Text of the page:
Dig. Here’s an experiment. Take any group of toddlers (or older) kids to a bare patch of dirt and provide buckets, shovels, or even just some sticks and they will start to dig. Eventually. If you’re doing it they will begin almost immediately.

Read
A book, the bible, a story.
Make up a story or read bible stories to your kids. Teach them the basics of the faith along the way. If you get into the habit of reading ‘The Grouchy Ladybug’ or ‘Green Eggs and Ham’ and take the time to answer the questions they have through the story, pretty soon they’ll listen to the Gospel of Luke and have questions there too. Thats important. Thats what its all about. Thats being a light in the darkness and heres a reminder:

They are in the dark. They’re little sinners in need of the Savior. Don’t forget it.

Make something happen this summer. Make a mess. Make a craft. Make an impression on your kids other than ‘Daddy’s busy right now’ or ‘later’ or ‘Where is your mother?’ Because the day is coming when they are going to need to hear about Jesus, will you have prepared them? Will your preparations be found lacking on that day? I hope not.

You want to not be bored with your kids? Truly make them your kids by investing yourself in their lives. Trust me, they’ll be out of your hair soon enough…

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7 responses to “Things Grown Ups (With Kids)(Ought To) Know How To Do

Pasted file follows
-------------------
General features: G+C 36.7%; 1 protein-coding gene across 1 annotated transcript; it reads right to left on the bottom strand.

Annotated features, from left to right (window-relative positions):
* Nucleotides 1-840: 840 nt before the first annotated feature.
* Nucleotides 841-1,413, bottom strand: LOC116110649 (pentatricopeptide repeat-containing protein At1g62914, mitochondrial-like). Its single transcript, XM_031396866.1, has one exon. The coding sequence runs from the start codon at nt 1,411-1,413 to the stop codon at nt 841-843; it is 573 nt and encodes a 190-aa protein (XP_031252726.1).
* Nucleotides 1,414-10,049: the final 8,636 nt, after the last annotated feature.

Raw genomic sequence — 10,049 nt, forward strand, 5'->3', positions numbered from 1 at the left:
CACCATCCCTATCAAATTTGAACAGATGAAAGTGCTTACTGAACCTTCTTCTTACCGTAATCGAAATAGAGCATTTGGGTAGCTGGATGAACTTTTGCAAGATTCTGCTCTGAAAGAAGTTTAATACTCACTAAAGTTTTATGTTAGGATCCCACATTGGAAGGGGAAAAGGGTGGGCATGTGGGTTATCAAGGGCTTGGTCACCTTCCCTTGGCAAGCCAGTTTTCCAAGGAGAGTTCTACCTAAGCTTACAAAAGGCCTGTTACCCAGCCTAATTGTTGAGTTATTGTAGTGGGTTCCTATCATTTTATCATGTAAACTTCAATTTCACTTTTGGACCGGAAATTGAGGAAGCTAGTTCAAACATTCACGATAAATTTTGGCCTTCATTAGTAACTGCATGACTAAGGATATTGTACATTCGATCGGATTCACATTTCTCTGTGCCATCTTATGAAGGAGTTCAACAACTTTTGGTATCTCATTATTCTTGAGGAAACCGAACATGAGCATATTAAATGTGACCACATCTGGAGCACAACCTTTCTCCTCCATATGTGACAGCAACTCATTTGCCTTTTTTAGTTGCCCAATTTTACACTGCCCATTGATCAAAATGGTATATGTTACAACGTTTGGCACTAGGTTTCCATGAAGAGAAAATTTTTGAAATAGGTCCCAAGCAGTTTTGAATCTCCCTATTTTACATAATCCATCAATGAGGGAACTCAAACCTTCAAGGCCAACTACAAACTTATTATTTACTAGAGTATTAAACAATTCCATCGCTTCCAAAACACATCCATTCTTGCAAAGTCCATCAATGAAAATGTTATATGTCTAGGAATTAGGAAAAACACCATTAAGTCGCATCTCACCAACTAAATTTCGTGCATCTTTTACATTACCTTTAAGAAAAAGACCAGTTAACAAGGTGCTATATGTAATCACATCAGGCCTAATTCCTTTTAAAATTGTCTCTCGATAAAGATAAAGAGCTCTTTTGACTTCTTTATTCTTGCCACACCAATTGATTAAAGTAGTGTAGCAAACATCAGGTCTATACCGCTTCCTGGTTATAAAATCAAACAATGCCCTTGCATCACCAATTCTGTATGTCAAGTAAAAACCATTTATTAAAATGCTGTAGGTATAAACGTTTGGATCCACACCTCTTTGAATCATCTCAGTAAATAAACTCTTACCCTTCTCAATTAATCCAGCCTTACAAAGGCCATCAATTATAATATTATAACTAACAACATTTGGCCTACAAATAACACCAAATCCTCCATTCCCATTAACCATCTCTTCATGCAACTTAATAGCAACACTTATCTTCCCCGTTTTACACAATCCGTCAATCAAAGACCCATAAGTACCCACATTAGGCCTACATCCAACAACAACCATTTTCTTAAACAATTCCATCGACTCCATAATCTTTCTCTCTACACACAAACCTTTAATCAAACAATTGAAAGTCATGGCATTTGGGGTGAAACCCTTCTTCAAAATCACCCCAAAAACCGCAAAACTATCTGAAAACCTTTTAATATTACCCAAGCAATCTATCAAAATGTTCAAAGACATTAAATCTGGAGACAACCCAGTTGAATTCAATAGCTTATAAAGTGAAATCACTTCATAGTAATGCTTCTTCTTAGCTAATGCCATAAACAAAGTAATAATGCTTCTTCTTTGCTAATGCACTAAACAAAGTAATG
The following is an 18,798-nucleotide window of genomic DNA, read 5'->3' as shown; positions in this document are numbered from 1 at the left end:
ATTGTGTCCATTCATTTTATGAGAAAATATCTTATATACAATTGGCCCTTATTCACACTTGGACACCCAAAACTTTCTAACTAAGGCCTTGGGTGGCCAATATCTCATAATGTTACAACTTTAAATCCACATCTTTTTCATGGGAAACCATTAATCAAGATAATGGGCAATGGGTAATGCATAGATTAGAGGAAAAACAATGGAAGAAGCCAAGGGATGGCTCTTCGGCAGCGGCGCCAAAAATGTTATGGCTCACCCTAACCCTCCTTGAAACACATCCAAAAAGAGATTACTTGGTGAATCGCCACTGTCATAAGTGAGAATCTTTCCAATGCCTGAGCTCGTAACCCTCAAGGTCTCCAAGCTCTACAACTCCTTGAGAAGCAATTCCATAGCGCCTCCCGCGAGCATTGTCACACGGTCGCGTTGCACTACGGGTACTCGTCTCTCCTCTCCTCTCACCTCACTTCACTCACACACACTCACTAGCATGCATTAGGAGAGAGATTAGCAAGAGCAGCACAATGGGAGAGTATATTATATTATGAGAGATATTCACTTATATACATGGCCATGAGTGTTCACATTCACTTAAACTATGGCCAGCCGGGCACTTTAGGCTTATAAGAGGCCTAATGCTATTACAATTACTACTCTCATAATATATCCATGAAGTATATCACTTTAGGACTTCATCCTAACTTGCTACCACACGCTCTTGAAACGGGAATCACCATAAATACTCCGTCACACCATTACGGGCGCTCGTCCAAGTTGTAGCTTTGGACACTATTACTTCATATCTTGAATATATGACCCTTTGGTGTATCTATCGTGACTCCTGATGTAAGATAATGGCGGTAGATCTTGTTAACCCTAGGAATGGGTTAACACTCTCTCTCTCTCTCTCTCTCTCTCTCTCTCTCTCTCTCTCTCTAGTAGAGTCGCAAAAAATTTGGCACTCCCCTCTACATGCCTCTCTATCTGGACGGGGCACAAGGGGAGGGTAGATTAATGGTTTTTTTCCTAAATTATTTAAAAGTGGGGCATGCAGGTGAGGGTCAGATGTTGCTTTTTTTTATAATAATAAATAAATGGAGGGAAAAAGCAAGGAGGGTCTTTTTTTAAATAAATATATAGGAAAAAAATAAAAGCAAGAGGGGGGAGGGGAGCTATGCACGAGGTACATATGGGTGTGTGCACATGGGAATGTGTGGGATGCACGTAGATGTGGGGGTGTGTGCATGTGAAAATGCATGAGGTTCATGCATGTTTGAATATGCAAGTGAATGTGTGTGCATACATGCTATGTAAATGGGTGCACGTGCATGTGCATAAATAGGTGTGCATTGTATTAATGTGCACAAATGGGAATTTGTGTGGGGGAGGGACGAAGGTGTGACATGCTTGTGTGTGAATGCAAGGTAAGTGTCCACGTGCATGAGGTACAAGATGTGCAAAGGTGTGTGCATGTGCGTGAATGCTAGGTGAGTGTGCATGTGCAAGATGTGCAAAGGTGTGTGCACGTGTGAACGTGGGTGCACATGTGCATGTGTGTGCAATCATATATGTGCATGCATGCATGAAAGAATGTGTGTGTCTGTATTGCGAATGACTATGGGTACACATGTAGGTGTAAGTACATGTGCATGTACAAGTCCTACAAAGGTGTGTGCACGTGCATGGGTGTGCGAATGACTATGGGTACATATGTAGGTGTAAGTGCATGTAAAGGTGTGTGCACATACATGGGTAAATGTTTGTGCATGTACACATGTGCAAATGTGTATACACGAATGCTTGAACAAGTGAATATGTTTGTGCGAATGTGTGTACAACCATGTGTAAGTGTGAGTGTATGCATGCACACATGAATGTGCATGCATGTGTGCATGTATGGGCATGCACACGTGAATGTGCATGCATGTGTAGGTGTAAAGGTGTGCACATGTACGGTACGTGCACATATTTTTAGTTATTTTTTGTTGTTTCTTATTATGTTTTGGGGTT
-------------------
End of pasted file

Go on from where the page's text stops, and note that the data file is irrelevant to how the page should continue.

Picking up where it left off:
1. Josh,

    I love the mental image of you flying across the yard on on of those bouncy ball things. I can see your kids on smaller versions flying along behind you.

    Thanks for reminding me to stop and enjoy my kids today.

    Oh….here is a good investment: Sno Cone machine. The kind that plugs into the wall. Big fun at my house in the summer.

    Sherri

  2. Sherri,

    Sno-cone machine…I knew there was something missing in the lives of my children! I loved those things as a kid…

    Josh,

    Dude, I love “The Grouchy Ladybug.” My three-year-old has me read it to her all the time. Aparently, aphids are ladybug pop-corn…

    Summertime…and the livin’ is easy…

  3. Wow that was a really nice list. I was with you until the Bible part. I don’t plan on teaching my kids that they’re inherently sinful creatures who need to telepathically communicate with a Jewish zombie who was his own father.

    But other than that part, bravo!

  4. Um, OK. I am a non-believer (call it what you want). I have morals. Be descent to others, be respectful when appropriate, raise your kids to be the same. But I don’t think that kids are sinners and are going to hell. It’s beliefs like that that are spoon fed into our kids lives that do not allow them to think on their own about what they choose to believe in. It’s selfish to make them believe the same things you do just because you want them to turn out like you. Each mind is it’s own and is free to believe in whatever it wants. Kids have imaginary friends, and people think it’s odd. Adults have imaginary friends and people think they are crazy. Isn’t God just an imaginary friend as well?

    This probably won’t get posted, but I think all opinions should be listened to in order for others to make up their own minds.

  5. Ok, fine, having read through a fair few of your posts I find myself agreeing with a lot of them, in fact I practise a good few of them myself as I have 2 young boys. But, I resent your preaching and for that reason and that alone I won’t be returning to this site or any others you recommend. God is dead.

  6. Pingback: Blogfast: the end « Unbound

  7. Pingback: Ten Things To Do WITH Your Kids This Summer « everyday miracle